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Features - 13 August 2014

Foreign Automakers Gain Market Share in China

A recent report revealed that domestic automakers in China are losing market share to foreign automakers at a steady rate that appears set to continue as multinational corporations set up manufacturing plants in China. With an increasing number of China's citizens gaining wealth, new car sales are soaring, and more affluent consumers are choosing global brands which are seen as being safer, more reliable and more luxurious than locally produced vehicles. Moreover, restrictions on the number of license plates issued each year in Shanghai, Beijing and Guangzhou has made choosing a car an important decision, and buyers appear to be prepared to spend more on a car when they receive their much sought-after, and often long-awaited, license plates.

Ford Motor set up a joint venture in Chongqing more than two years ago, and through expanding output and introducing new models, the company exceeded sales of 100,000 cars and light trucks in March, and revealed plans to double production in the coming year. China's automakers are mostly state-owned and are reportedly pressuring the country's Ministry of Commerce to extend the requirement that foreign automakers must have 50-50 joint ventures with domestic partners to assemble cars in China. Of its own volition, the Commerce Ministry had reportedly considered dropping this requirement in anticipation of China exporting large numbers of cars to industrialized nations, thereby circumventing protectionism issues. But, the state-owned automakers are more focused on capturing local market share, than exporting at this stage.

For decades the prices for automotive replacement parts have been an issue in the United States, as many brand name parts have no generic equivalents. The same problems apply to China. Moreover, car prices in China are generally higher than elsewhere, even before adding the 17% value-added tax and 25% import tax, as well as consumption tax which is based on engine displacement and can be as high as 40% of the sales price. Despite these price variances foreign cars continue to garner increased market share in China.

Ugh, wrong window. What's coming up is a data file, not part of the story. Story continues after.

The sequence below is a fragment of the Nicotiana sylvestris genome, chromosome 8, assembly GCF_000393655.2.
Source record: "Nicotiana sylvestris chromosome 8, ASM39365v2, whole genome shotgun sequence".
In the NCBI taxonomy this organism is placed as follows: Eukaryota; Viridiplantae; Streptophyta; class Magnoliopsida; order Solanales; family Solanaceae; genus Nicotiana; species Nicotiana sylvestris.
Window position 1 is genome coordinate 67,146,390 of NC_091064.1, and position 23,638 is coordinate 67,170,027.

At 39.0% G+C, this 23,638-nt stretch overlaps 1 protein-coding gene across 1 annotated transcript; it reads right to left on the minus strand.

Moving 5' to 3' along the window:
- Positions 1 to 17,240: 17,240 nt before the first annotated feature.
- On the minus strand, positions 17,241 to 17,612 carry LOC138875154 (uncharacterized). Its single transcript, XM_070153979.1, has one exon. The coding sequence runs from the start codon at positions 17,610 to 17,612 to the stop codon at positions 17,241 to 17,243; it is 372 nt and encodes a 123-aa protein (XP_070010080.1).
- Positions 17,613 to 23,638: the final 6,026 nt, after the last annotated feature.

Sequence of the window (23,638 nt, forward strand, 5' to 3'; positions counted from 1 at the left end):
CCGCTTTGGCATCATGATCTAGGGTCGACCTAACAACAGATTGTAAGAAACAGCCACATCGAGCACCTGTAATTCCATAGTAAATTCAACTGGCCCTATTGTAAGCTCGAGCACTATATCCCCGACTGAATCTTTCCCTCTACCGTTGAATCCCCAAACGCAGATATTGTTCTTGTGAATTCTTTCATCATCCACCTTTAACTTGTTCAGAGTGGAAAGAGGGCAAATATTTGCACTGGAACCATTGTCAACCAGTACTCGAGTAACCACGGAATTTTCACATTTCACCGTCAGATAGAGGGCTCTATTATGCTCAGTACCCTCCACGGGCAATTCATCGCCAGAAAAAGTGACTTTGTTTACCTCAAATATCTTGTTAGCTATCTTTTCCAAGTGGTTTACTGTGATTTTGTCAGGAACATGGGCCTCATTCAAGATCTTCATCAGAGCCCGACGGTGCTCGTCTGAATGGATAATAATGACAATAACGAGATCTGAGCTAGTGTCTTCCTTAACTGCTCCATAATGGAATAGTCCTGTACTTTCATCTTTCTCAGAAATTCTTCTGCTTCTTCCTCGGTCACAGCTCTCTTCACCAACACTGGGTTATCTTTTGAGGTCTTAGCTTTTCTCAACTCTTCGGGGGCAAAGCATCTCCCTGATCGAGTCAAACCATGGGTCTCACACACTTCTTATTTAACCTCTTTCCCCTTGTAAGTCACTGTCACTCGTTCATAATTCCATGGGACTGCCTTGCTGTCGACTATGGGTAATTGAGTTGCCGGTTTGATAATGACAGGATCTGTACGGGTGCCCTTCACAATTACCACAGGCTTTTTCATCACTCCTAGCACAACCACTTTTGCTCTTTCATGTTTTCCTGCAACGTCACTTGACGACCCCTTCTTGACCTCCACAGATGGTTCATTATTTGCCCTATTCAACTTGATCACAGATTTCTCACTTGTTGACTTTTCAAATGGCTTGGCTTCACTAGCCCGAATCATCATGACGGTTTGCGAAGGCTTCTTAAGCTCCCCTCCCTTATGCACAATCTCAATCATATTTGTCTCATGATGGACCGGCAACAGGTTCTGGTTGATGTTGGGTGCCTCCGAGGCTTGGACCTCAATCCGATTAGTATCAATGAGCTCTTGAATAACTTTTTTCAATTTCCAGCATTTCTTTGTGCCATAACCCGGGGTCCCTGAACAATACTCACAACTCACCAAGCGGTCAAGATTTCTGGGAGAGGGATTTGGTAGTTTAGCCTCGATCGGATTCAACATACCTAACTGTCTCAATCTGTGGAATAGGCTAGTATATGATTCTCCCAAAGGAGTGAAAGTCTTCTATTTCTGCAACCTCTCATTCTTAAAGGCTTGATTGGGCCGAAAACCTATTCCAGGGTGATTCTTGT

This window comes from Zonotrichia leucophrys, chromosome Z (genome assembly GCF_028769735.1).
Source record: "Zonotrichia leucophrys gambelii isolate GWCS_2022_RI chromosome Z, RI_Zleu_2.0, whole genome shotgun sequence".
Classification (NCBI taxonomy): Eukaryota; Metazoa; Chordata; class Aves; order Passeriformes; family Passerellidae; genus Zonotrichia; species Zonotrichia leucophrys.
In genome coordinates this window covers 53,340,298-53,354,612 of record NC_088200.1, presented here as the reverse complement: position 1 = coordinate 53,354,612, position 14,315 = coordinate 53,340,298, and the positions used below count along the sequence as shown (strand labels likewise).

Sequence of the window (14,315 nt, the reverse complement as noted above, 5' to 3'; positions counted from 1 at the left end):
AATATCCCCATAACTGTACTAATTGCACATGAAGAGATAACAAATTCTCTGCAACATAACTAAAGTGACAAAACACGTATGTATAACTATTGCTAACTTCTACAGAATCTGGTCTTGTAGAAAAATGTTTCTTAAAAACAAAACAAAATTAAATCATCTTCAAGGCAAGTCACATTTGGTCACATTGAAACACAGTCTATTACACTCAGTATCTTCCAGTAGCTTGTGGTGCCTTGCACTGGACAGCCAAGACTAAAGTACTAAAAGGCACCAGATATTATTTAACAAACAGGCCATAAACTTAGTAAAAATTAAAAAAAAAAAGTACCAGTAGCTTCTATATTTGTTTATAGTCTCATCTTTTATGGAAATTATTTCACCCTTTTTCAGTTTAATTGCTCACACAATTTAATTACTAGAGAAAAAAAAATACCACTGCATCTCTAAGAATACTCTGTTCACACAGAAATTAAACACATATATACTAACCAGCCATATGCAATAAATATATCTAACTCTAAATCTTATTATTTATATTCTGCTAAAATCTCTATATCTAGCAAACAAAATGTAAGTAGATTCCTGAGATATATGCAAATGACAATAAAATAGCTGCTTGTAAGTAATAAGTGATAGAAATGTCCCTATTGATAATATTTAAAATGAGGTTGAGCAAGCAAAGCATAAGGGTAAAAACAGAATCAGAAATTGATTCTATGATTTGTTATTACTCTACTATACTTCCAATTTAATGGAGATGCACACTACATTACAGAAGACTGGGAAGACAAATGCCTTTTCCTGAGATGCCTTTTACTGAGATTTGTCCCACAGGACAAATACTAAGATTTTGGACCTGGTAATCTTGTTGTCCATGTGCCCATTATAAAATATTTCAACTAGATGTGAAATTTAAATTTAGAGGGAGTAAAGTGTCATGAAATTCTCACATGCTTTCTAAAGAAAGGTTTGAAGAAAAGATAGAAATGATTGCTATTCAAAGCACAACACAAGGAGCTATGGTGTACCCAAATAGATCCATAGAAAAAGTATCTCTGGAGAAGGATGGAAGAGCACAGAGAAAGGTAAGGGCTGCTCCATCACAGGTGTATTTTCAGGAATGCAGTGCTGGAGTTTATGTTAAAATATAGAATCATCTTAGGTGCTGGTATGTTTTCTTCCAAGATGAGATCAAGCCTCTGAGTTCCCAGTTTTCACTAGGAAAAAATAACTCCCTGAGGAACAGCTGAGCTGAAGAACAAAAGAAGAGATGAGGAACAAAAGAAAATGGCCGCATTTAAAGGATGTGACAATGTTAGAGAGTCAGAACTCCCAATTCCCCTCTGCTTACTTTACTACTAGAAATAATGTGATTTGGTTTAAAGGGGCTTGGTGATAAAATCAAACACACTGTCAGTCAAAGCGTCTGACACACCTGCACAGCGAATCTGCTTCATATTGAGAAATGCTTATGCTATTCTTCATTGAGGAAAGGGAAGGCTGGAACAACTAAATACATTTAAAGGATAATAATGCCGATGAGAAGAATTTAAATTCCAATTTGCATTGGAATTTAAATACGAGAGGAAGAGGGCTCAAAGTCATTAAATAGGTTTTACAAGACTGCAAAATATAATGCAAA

Features

China and Cuba Discuss Trade and Investment - 23 July 2014

As the last stop on his four-country Latin American tour, Chinese President Xi Jinping met with Cuban President Raúl Castro to discuss, among other things, increasing bilateral trade and investment. President Xi was greeted with military honors at Cuba's Palace of the Revolution, the venue for talks between the two leaders. As the only single-party communist state in the Americas, Cuba started opening up its economy in 2008 with limited success, but observers note that Cuba appears to be following in China's footsteps with regard to economic and trade reforms, which lays a foundation for increased cooperation between the two countries.

Features

Swiss-China FTA Set to Increase Trade - 9 July 2014

The Free Trade Agreement signed by Swiss Federal Councilor Johann Schneider-Ammann and Chinese Minister of Commerce Gao Hucheng on July 6, 2013, came into effect on July 8, 2014, making Switzerland the first mainland European country to enter into such an agreement with China. The deal came about as a result of two years of negotiations between Bern and Beijing and is designed to cut through excessive red tape and regulate import and export tariffs, with a view to, among other factors, Switzerland gaining access to the sizable Chinese consumer market and China gaining the benefit of Swiss technological innovations.

Trade